Saturday, March 31, 2012

Saucer Country #1

Saucer Country #1
Story: Paul Cornell
Art: Ryan Kelly
Colors: Giulia Brusco
Letters: Sal Cipriano
Cover : Ryan Kelly
Publisher: Vertigo

The tagline for Saucer Country was X-Files meets The West Wing. That being said, this book went onto my pull list immediately. I've never been that huge of an X-Files fan, but The West Wing is my favorite television show in the history of the world. There is a lot about The West Wing to love, but what stands above the acting, sets, and production value is the writing by television and film journeyman Aaron Sorkin. He is arguably the best writer in both genres. Comparably, Paul Cornell did not even come close, but that was to be expected. Although the description by Vertigo is a mash-up of two fan favorites the idea turned out to be pretty innovative all things considered.

Ryan Kelly does a serviceable job on the art, and while the writing is not a masterpiece in issue one, it also manages to get the job done. There are not too many politically themed comics these days, and the idea is what makes this one stand out. A lot of issue ones tend to be merely set-up work, and are kind of a worm on a hook to get fanboys to include them in their weeklies. Saucer Country manages to transcend my admittedly cynical views and turns out to be a pretty entertaining read. I also grabbed Voodoo Child, the other Vertigo #1 that came out at the same time and in contrast to that book this one did a much better job. Issue two needs to do a slightly better job of getting the reader emotionally invested in the characters. The plot was very engaging, but it was the only standout. The idea of a book following the campaign of the first Latino woman American presidential candidate accompanied by an alien invasion is just too good to pass up. If Paul Cornell can take some ques from Sorkin this one might be alright in the end. And Saucer Country comes along at a great time because Vertigo needs a real kick in the ass at this point. Image seems to be dominating the adult themed independent book genre lately even though Vertigo was the company that pioneered the concept in the mainstream. Sweet Tooth and The Unwritten are the only two other books I have taken an interest in as of late.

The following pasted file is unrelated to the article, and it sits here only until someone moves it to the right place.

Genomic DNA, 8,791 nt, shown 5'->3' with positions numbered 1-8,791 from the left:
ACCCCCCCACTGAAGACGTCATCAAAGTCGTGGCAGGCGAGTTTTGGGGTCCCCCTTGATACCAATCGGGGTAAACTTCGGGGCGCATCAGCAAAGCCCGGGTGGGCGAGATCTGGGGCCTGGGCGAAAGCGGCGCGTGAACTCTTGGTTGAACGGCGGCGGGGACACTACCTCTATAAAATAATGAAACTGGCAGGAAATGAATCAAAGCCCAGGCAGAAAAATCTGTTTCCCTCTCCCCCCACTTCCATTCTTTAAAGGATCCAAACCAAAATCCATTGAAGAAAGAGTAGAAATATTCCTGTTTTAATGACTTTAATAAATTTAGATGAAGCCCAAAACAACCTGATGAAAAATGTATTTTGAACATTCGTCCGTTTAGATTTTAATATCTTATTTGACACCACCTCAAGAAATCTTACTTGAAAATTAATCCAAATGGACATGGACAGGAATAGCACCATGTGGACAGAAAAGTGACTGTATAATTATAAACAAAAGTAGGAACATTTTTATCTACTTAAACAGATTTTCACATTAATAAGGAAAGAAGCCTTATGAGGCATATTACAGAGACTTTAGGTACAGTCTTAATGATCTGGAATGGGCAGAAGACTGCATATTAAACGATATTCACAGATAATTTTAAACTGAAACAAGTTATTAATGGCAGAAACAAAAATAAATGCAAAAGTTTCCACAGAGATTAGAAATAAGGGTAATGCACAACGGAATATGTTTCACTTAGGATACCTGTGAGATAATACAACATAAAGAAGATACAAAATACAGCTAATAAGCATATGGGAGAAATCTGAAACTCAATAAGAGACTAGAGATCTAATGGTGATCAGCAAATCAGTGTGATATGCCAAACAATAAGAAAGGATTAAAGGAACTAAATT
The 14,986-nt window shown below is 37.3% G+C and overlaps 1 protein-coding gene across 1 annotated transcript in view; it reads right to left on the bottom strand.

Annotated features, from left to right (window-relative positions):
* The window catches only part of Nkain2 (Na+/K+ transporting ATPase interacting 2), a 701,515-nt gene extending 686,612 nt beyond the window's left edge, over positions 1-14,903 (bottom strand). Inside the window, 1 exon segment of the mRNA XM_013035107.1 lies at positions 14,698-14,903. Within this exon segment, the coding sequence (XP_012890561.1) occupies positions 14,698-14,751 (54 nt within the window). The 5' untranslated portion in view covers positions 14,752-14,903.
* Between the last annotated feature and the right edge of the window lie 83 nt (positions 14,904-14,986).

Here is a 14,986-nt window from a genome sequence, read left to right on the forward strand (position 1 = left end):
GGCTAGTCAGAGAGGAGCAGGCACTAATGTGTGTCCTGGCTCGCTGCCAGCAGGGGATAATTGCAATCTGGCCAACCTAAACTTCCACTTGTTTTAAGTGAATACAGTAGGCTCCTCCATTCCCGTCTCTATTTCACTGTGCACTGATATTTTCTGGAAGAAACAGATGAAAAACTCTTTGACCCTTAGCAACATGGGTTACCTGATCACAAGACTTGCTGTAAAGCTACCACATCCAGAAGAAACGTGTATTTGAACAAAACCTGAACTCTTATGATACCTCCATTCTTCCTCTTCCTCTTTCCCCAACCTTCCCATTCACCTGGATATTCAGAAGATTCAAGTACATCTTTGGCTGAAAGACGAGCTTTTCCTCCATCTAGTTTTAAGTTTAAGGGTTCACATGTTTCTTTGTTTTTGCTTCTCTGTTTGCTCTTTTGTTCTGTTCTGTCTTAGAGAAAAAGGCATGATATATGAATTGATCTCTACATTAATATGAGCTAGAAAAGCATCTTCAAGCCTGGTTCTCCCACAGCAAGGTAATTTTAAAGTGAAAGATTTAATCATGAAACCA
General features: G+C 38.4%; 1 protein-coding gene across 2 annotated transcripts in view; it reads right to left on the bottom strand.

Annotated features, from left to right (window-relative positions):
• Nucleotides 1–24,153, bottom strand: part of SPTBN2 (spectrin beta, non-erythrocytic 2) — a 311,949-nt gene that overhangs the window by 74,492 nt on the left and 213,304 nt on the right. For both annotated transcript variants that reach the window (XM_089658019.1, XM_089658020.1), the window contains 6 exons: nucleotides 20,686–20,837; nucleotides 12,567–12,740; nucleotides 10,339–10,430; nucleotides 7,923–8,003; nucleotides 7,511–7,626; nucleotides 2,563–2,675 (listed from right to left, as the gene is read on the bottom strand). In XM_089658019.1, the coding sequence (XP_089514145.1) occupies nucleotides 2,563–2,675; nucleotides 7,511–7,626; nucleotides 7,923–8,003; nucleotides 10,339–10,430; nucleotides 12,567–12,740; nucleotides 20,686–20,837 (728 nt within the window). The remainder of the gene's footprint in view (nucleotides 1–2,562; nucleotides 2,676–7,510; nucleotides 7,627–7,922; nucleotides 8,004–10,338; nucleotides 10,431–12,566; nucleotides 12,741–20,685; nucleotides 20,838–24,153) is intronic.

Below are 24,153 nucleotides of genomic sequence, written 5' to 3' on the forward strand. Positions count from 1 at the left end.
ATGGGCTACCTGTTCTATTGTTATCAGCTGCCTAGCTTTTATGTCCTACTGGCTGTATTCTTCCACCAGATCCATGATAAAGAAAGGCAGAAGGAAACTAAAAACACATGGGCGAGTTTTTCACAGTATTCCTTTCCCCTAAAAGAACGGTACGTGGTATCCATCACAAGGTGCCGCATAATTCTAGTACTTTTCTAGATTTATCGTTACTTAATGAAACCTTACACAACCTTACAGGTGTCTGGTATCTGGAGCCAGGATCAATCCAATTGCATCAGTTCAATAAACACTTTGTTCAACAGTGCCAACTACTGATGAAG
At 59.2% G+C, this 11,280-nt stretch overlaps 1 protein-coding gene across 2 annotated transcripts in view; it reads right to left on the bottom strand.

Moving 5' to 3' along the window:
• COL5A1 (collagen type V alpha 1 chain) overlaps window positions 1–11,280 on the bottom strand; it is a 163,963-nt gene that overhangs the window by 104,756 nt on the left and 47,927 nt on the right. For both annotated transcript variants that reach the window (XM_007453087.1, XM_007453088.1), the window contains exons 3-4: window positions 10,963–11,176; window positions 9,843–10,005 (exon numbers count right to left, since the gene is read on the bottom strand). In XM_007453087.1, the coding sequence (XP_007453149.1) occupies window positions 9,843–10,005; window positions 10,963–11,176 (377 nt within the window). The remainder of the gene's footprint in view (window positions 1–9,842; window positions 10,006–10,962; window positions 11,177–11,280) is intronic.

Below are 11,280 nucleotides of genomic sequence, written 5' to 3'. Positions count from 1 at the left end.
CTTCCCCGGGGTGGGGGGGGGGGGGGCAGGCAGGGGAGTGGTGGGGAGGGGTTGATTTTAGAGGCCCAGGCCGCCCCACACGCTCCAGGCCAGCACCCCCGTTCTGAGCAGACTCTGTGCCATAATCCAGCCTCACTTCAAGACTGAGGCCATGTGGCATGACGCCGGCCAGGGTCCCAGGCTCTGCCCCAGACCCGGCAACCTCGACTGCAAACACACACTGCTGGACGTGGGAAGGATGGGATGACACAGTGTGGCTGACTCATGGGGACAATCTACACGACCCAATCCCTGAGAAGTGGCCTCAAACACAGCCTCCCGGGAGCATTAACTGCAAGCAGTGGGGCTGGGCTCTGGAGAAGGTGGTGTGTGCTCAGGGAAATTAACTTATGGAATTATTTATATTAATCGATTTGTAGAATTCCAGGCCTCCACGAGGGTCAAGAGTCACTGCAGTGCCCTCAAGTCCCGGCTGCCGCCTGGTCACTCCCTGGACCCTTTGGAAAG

Do not misconstrue my words here. Saucer Country could turn into a really good book, but at this point it's not going to put Vertigo up on it's shoulders and carry the DC subsidiary into the 21st century. As much as I love Willingham, the last thing this company needs is another Fables spin-off book. Creativity has been in short supply lately, but that is not surprising considering Image lets creators keep the rights to their stories and characters. The Stan Lee era of raping and pillage starving artists seems to be over in comics and that is a good thing. I would hate to see the doors close at Vertigo, and if Saucer Country can live up to it's potential Vertigo is a little closer at getting back that top spot. This one is kind of a wait and see, but unless something catastrophic happens it should and will turn out to be a good read. There is even the potential to confound expectations but right now it is just too early to tell. Issue one is well worth the cover price and this one went on my pull list. That in itself is a victory considering there aren't too many other titles from the Vertigo family that can currently cliam that distinction.

By: William R. Davis Jr.

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